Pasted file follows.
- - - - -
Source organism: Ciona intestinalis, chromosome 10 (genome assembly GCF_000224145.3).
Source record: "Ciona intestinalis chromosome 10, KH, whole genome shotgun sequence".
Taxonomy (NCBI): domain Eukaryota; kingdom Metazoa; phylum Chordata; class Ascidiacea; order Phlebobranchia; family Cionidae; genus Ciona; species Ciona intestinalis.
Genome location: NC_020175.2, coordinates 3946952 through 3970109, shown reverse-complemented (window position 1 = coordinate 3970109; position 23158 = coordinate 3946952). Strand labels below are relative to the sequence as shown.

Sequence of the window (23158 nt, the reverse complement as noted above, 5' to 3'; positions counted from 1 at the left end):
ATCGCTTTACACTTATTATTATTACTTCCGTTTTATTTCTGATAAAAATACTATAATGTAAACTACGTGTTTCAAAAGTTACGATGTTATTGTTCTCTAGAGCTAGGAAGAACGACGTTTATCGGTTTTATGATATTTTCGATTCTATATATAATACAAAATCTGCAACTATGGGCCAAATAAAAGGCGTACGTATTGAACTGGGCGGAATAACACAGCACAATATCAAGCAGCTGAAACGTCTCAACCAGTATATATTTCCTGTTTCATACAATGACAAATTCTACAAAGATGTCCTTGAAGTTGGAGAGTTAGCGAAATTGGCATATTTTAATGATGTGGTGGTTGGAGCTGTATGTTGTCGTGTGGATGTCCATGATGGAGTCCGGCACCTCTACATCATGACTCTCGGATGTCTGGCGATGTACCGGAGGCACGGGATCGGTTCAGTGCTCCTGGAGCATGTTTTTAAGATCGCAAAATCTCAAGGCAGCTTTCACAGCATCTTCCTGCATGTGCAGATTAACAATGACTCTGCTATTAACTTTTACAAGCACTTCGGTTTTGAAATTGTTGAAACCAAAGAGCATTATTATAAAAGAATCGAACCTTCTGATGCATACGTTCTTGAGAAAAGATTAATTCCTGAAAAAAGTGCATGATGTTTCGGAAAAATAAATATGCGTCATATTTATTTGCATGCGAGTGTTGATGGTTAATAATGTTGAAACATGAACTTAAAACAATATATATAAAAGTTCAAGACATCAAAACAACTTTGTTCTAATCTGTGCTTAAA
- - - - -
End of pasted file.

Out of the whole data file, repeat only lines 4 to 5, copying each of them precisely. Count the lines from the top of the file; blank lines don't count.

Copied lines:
Genome location: NC_020175.2, coordinates 3946952 through 3970109, shown reverse-complemented (window position 1 = coordinate 3970109; position 23158 = coordinate 3946952). Strand labels below are relative to the sequence as shown.

Sequence of the window (23158 nt, the reverse complement as noted above, 5' to 3'; positions counted from 1 at the left end):